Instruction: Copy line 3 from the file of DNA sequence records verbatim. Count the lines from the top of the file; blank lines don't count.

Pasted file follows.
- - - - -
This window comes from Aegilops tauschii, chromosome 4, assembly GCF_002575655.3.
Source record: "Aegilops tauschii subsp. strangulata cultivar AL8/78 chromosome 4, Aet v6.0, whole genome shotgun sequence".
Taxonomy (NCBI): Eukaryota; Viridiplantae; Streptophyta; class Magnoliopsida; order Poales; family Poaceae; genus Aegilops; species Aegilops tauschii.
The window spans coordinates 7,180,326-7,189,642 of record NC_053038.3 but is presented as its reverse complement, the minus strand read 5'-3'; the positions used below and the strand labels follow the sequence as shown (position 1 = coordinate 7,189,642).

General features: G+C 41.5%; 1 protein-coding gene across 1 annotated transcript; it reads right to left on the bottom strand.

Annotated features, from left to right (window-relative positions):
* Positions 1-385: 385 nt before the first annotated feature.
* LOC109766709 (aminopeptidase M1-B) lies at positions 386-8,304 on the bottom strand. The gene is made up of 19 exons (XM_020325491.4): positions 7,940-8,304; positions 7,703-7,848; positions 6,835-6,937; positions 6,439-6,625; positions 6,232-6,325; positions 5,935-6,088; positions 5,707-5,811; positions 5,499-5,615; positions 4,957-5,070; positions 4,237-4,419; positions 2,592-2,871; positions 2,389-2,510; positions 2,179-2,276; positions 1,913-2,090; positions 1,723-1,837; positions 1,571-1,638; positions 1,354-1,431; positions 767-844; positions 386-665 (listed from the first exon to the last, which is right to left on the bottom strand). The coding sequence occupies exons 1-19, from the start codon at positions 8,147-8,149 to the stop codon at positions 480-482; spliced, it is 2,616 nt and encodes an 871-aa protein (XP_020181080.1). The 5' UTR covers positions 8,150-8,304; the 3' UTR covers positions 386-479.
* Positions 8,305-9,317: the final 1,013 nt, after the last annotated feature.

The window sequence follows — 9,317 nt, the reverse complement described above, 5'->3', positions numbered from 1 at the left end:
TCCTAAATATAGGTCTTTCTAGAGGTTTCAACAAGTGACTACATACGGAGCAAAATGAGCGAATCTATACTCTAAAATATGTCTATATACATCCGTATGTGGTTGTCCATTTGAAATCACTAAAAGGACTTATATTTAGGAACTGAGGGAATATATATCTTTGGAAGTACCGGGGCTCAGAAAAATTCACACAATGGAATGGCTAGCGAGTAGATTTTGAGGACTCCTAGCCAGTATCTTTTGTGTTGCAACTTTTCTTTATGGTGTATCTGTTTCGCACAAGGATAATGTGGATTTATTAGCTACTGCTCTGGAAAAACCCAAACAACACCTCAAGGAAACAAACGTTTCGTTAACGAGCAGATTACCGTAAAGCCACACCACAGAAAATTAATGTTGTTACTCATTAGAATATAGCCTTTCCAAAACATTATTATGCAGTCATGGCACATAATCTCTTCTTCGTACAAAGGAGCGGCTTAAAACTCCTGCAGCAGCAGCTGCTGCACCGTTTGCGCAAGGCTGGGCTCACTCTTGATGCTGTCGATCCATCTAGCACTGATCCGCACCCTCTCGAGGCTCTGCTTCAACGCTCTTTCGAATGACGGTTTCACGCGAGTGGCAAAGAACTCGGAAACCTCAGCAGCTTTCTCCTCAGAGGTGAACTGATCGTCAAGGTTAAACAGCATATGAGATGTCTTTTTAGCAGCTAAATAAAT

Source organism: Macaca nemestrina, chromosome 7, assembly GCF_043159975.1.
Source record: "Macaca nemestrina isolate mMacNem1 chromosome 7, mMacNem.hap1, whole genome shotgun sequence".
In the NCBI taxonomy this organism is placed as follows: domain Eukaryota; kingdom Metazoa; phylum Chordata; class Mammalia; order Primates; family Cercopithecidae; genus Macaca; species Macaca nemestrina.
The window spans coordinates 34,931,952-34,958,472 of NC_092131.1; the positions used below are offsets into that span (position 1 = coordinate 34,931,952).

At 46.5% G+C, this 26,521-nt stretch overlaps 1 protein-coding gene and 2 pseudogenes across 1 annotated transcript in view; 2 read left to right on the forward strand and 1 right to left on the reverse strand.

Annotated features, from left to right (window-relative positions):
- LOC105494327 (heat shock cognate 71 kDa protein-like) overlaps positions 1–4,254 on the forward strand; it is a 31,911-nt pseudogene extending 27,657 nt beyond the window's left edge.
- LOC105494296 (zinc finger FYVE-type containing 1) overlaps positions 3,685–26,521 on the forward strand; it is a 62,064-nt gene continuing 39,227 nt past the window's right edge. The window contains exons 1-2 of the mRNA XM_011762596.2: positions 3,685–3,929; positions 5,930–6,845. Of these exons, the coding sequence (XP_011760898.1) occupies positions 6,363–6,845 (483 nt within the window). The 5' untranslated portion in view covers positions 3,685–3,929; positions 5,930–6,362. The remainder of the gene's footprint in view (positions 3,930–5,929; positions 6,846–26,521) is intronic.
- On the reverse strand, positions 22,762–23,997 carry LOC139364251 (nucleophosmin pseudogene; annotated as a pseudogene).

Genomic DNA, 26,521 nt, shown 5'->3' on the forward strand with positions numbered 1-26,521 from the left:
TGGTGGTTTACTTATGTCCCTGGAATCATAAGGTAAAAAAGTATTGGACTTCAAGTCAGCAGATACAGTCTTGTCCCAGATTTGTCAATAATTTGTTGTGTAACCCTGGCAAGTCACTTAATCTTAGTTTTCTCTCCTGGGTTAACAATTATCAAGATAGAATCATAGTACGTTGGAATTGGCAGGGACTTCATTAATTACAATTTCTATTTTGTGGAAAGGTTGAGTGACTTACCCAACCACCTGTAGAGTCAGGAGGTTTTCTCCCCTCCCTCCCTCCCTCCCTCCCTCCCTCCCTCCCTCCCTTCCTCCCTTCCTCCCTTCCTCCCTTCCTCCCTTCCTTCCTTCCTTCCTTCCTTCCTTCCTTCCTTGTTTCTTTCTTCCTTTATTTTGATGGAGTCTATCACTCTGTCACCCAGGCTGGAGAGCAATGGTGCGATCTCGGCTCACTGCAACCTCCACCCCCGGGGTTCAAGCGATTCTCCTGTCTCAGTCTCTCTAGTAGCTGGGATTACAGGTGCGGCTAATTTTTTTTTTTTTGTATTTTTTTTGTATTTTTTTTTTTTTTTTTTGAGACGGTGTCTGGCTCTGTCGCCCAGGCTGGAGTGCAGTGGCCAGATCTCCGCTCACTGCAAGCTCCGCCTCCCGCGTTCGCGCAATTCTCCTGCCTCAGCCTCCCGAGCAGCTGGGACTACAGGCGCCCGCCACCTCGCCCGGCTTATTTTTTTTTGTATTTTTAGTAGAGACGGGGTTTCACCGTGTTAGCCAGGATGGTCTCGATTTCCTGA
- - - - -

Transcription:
Taxonomy (NCBI): Eukaryota; Viridiplantae; Streptophyta; class Magnoliopsida; order Poales; family Poaceae; genus Aegilops; species Aegilops tauschii.